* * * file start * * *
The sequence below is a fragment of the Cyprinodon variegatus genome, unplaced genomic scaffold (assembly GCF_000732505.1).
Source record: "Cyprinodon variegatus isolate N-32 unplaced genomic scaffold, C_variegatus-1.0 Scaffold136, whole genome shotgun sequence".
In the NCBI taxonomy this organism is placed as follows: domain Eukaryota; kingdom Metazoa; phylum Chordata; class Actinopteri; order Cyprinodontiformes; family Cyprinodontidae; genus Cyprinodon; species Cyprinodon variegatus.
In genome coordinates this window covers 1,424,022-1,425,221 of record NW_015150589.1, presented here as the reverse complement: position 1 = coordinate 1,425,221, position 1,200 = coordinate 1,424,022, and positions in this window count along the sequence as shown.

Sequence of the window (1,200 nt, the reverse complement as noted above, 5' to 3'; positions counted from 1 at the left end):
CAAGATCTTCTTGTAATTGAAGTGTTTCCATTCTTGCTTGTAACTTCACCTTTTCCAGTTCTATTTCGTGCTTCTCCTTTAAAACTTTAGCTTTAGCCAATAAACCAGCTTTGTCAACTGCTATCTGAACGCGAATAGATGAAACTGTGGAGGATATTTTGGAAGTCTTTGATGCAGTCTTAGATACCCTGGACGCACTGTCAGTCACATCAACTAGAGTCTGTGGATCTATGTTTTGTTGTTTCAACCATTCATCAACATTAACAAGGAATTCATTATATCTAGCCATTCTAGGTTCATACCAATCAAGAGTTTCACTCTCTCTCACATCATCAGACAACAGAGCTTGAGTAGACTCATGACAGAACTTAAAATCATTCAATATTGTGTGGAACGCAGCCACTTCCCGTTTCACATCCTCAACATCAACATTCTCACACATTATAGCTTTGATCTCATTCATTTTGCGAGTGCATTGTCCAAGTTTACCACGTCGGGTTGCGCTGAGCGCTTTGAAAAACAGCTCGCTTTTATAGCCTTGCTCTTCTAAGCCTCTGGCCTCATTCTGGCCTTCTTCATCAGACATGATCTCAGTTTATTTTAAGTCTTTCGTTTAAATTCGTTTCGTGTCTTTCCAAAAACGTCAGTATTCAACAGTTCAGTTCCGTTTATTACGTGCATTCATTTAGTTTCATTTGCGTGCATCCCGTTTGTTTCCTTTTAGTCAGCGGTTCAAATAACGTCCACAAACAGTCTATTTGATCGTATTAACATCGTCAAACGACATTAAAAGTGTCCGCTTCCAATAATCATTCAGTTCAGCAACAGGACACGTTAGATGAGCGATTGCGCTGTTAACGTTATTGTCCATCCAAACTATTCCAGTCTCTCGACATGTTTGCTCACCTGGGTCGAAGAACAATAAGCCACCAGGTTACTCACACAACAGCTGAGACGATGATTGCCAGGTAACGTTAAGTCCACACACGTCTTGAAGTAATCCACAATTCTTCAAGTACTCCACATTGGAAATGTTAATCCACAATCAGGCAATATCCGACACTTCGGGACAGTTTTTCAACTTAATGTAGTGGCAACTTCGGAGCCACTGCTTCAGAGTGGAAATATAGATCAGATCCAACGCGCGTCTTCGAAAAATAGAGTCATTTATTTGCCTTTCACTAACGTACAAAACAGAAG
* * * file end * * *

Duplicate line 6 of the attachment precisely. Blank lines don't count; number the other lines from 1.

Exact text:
CAAGATCTTCTTGTAATTGAAGTGTTTCCATTCTTGCTTGTAACTTCACCTTTTCCAGTTCTATTTCGTGCTTCTCCTTTAAAACTTTAGCTTTAGCCAATAAACCAGCTTTGTCAACTGCTATCTGAACGCGAATAGATGAAACTGTGGAGGATATTTTGGAAGTCTTTGATGCAGTCTTAGATACCCTGGACGCACTGTCAGTCACATCAACTAGAGTCTGTGGATCTATGTTTTGTTGTTTCAACCATTCATCAACATTAACAAGGAATTCATTATATCTAGCCATTCTAGGTTCATACCAATCAAGAGTTTCACTCTCTCTCACATCATCAGACAACAGAGCTTGAGTAGACTCATGACAGAACTTAAAATCATTCAATATTGTGTGGAACGCAGCCACTTCCCGTTTCACATCCTCAACATCAACATTCTCACACATTATAGCTTTGATCTCATTCATTTTGCGAGTGCATTGTCCAAGTTTACCACGTCGGGTTGCGCTGAGCGCTTTGAAAAACAGCTCGCTTTTATAGCCTTGCTCTTCTAAGCCTCTGGCCTCATTCTGGCCTTCTTCATCAGACATGATCTCAGTTTATTTTAAGTCTTTCGTTTAAATTCGTTTCGTGTCTTTCCAAAAACGTCAGTATTCAACAGTTCAGTTCCGTTTATTACGTGCATTCATTTAGTTTCATTTGCGTGCATCCCGTTTGTTTCCTTTTAGTCAGCGGTTCAAATAACGTCCACAAACAGTCTATTTGATCGTATTAACATCGTCAAACGACATTAAAAGTGTCCGCTTCCAATAATCATTCAGTTCAGCAACAGGACACGTTAGATGAGCGATTGCGCTGTTAACGTTATTGTCCATCCAAACTATTCCAGTCTCTCGACATGTTTGCTCACCTGGGTCGAAGAACAATAAGCCACCAGGTTACTCACACAACAGCTGAGACGATGATTGCCAGGTAACGTTAAGTCCACACACGTCTTGAAGTAATCCACAATTCTTCAAGTACTCCACATTGGAAATGTTAATCCACAATCAGGCAATATCCGACACTTCGGGACAGTTTTTCAACTTAATGTAGTGGCAACTTCGGAGCCACTGCTTCAGAGTGGAAATATAGATCAGATCCAACGCGCGTCTTCGAAAAATAGAGTCATTTATTTGCCTTTCACTAACGTACAAAACAGAAG